Alston: Yeah, I’m definitely happy that I chose to go into industry. After grad school I accepted a job with CDM Smith. I was able to work with the environmental team there, and we did a lot of groundwater sampling and remedial investigative projects. I helped lead different groundwater sampling teams looking for contamination at different sites around the country.

I definitely enjoyed working in that field, and it helped get me to where I am now, where I’m working as a water utility process control engineer.

Source: I know you’re passionate about social reform and community outreach. How have you tried to combine those things with your civil engineering work?

Alston: I’ve always had a passion for mentoring and outreach.

Fast-forward to now being in Chicago. I didn’t know much about Chicago other than what I heard on the news, which was always negative. The first thing you think about Chicago, if you’re not from here, is gang violence, shootings, people getting killed. I didn’t know how big, diverse, and beautiful the city was until I actually lived here. But then again if you’re a professional, you might be blind to the struggles and the systemic racism that plagues the city historically.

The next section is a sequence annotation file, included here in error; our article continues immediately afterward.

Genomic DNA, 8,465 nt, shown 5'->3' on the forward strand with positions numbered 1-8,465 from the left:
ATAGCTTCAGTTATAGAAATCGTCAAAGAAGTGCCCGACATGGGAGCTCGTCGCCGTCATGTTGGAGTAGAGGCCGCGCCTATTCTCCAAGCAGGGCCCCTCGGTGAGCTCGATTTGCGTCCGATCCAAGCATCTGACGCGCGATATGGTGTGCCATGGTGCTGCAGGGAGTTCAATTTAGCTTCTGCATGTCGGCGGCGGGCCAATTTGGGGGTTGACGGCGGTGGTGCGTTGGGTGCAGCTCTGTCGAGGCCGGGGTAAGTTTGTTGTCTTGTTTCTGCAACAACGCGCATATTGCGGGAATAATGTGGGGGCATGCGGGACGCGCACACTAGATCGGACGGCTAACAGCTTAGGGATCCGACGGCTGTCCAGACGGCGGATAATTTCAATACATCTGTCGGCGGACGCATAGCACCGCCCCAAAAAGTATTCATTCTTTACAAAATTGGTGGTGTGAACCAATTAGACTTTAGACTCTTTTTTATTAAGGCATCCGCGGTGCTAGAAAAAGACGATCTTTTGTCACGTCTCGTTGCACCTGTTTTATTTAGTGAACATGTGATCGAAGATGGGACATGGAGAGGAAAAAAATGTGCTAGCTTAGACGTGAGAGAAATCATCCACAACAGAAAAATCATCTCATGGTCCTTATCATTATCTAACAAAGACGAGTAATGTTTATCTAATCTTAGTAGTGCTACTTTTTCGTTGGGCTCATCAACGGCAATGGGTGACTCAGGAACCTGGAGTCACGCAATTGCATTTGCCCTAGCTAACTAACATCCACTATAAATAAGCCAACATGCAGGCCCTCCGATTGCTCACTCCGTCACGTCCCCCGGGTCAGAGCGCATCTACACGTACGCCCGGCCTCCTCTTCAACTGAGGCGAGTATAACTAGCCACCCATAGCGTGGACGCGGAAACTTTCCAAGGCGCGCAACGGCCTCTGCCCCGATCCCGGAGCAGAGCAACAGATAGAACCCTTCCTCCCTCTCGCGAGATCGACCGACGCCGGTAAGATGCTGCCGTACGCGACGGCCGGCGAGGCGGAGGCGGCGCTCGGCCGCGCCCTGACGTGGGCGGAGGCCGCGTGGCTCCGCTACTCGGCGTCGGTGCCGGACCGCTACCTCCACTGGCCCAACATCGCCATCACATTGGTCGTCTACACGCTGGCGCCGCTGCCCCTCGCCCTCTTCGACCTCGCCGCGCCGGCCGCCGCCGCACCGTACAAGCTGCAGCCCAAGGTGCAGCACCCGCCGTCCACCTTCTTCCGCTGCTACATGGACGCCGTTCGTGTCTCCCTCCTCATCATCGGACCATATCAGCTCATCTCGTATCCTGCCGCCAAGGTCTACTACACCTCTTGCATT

I decided that I wanted Chicago to be a place where I laid down roots, so I wanted to get involved in the community. That propelled me to join professional organizations –  whether it was NSBE or ASCE – and I’ve been able to get really involved with those organizations primarily in terms of outreach and mentoring. 

For example, with NSBE right now we have a program called 500 by 2025 where we want to graduate 500 Black undergraduate students from Northwestern, IIT, UIC, and University of Illinois. We provide these 500 students with a scholarship, and they also get a mentor who helps them along their journey – whether it’s professional or academic advice, resources, a sounding board, or connections.

I’m a mentor to a student here at my alma mater, who’s a junior. And it’s been great. I’m able to talk to him, help with his resume, give him resources on how to potentially navigate that environment. When you feel like you’re isolated, especially during COVID-19 when social interactions are restricted, it’s kind of nice to talk with somebody who’s in the field so they can give you that knowledge outside-in.

I could keep going on and on. I’m really passionate about mentorship and outreach because I had that foundation growing up, while a lot of people that look like me don’t necessarily have that – especially living in a big city where school systems are not that great. I feel that it’s my duty, and I want to be there to do what I can.

Read more about the 2021 New Faces of Civil Engineering.